Here's what happens when hackers steal your personal data

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We all know that hackers are looking to steal credentials and get their hands on sensitive data, but exactly how does this process work?

Researchers at data protection company Bitglass carried out its second 'Where’s Your Data' experiment, creating a digital identity for an employee of a fictitious retail bank, a functional web portal for the bank, and a Google Drive account, complete with real credit-card data.

The process

The team then leaked 'phished' Google Apps credentials to the Dark Web and tracked activity across the fictitious employee's online accounts. Within the first 24 hours, there were five attempted bank logins and three attempted Google Drive logins. Files were downloaded within 48 hours of the initial leak. Bitglass' Cloud Access Security Broker (CASB) monitoring showed that over the course of a month, the account was viewed hundreds of times and many hackers successfully accessed the victim's other online accounts.

Over 1,400 visits were recorded to the Dark Web credentials and the fictitious bank's web portal and one in ten hackers attempted to log in to Google with the leaked credentials. 94 per cent of hackers who accessed the Google Drive uncovered the victim's other online accounts and attempted to log into the bank's web portal.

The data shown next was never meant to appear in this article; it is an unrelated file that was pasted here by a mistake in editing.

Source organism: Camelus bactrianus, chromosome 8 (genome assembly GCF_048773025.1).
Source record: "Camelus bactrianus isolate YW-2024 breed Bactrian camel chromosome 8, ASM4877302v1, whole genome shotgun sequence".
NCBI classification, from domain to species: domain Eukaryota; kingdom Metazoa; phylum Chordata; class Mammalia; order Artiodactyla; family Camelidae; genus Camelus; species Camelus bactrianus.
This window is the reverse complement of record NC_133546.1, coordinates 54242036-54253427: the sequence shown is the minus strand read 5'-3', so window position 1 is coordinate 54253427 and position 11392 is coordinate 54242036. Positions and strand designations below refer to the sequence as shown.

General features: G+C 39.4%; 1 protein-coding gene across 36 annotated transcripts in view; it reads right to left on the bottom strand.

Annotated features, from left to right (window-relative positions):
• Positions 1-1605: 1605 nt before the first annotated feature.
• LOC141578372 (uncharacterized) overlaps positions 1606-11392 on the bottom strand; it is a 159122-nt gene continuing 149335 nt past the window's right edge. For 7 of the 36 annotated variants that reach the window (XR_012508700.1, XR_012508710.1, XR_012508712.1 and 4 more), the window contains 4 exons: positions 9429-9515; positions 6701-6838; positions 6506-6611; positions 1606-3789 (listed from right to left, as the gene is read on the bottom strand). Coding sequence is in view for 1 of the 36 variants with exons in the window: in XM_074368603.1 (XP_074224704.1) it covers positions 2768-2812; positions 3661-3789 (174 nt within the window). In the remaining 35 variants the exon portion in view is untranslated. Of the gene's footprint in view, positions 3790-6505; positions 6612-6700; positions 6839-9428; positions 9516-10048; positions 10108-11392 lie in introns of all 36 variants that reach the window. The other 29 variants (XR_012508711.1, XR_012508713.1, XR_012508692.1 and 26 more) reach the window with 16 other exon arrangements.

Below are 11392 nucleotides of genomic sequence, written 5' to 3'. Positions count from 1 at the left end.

In addition 12 per cent of hackers who successfully accessed the Google Drive attempted to download files with sensitive content. Hackers came from more than 30 countries, though 68 per cent all logins came from Tor-anonymised IP addresses, of non-Tor visits to the website 34.85 per cent came from Russia, 15.67 per cent from the US and 3.5 per cent from China.

"Our second data-tracking experiment reveals the dangers of reusing passwords and shows just how quickly phished credentials can spread, exposing sensitive corporate and personal data," says Nat Kausik, CEO of Bitglass. "Organisations need a comprehensive solution that provides a more secure means of authenticating users and enables IT to quickly identify breaches and control access to sensitive data".

More detail of the experiment and its findings is available in the full report which can be downloaded from the Bitglass website.

Ian Barker worked in information technology before discovering that writing about computers was easier than fixing them. He has worked for a staff writer on a range of computer magazines including PC Extreme, was editor of PC Utilities, and has written for TechRadar, BetaNews, IT Pro Portal, and LatestGadgets.